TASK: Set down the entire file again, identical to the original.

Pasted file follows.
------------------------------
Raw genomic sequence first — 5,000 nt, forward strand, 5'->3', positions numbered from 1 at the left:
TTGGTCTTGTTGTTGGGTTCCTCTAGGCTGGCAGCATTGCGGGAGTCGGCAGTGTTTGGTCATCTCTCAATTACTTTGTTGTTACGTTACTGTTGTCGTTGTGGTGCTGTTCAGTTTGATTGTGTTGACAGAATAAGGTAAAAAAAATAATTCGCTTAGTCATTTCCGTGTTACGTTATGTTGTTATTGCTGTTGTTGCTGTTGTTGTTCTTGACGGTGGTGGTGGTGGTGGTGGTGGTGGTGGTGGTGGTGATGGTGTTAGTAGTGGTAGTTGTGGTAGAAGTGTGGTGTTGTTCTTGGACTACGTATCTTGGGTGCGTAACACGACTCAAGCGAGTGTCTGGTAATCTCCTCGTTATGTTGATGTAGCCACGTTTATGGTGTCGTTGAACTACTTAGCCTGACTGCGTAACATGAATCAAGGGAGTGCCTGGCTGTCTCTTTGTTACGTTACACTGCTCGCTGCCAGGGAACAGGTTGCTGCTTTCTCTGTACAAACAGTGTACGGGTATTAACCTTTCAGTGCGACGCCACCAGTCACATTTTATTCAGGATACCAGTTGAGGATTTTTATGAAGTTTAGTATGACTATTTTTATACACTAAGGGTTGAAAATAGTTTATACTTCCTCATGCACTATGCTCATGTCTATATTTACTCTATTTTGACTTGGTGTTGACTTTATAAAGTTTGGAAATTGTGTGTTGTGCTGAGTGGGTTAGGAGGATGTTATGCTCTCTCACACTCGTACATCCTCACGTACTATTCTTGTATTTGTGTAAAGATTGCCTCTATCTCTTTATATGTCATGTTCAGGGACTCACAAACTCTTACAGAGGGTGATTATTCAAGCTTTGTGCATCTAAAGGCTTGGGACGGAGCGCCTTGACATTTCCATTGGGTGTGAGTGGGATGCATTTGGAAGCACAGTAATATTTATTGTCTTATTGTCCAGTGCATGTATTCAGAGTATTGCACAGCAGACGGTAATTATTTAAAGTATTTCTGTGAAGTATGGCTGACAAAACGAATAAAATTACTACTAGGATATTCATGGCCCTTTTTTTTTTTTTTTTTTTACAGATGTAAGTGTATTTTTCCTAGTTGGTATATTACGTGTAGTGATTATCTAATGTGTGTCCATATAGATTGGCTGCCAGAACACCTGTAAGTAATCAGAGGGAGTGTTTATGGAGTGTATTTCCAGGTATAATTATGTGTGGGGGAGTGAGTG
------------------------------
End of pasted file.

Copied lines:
Raw genomic sequence first — 5,000 nt, forward strand, 5'->3', positions numbered from 1 at the left:
TTGGTCTTGTTGTTGGGTTCCTCTAGGCTGGCAGCATTGCGGGAGTCGGCAGTGTTTGGTCATCTCTCAATTACTTTGTTGTTACGTTACTGTTGTCGTTGTGGTGCTGTTCAGTTTGATTGTGTTGACAGAATAAGGTAAAAAAAATAATTCGCTTAGTCATTTCCGTGTTACGTTATGTTGTTATTGCTGTTGTTGCTGTTGTTGTTCTTGACGGTGGTGGTGGTGGTGGTGGTGGTGGTGGTGGTGGTGATGGTGTTAGTAGTGGTAGTTGTGGTAGAAGTGTGGTGTTGTTCTTGGACTACGTATCTTGGGTGCGTAACACGACTCAAGCGAGTGTCTGGTAATCTCCTCGTTATGTTGATGTAGCCACGTTTATGGTGTCGTTGAACTACTTAGCCTGACTGCGTAACATGAATCAAGGGAGTGCCTGGCTGTCTCTTTGTTACGTTACACTGCTCGCTGCCAGGGAACAGGTTGCTGCTTTCTCTGTACAAACAGTGTACGGGTATTAACCTTTCAGTGCGACGCCACCAGTCACATTTTATTCAGGATACCAGTTGAGGATTTTTATGAAGTTTAGTATGACTATTTTTATACACTAAGGGTTGAAAATAGTTTATACTTCCTCATGCACTATGCTCATGTCTATATTTACTCTATTTTGACTTGGTGTTGACTTTATAAAGTTTGGAAATTGTGTGTTGTGCTGAGTGGGTTAGGAGGATGTTATGCTCTCTCACACTCGTACATCCTCACGTACTATTCTTGTATTTGTGTAAAGATTGCCTCTATCTCTTTATATGTCATGTTCAGGGACTCACAAACTCTTACAGAGGGTGATTATTCAAGCTTTGTGCATCTAAAGGCTTGGGACGGAGCGCCTTGACATTTCCATTGGGTGTGAGTGGGATGCATTTGGAAGCACAGTAATATTTATTGTCTTATTGTCCAGTGCATGTATTCAGAGTATTGCACAGCAGACGGTAATTATTTAAAGTATTTCTGTGAAGTATGGCTGACAAAACGAATAAAATTACTACTAGGATATTCATGGCCCTTTTTTTTTTTTTTTTTTTACAGATGTAAGTGTATTTTTCCTAGTTGGTATATTACGTGTAGTGATTATCTAATGTGTGTCCATATAGATTGGCTGCCAGAACACCTGTAAGTAATCAGAGGGAGTGTTTATGGAGTGTATTTCCAGGTATAATTATGTGTGGGGGAGTGAGTG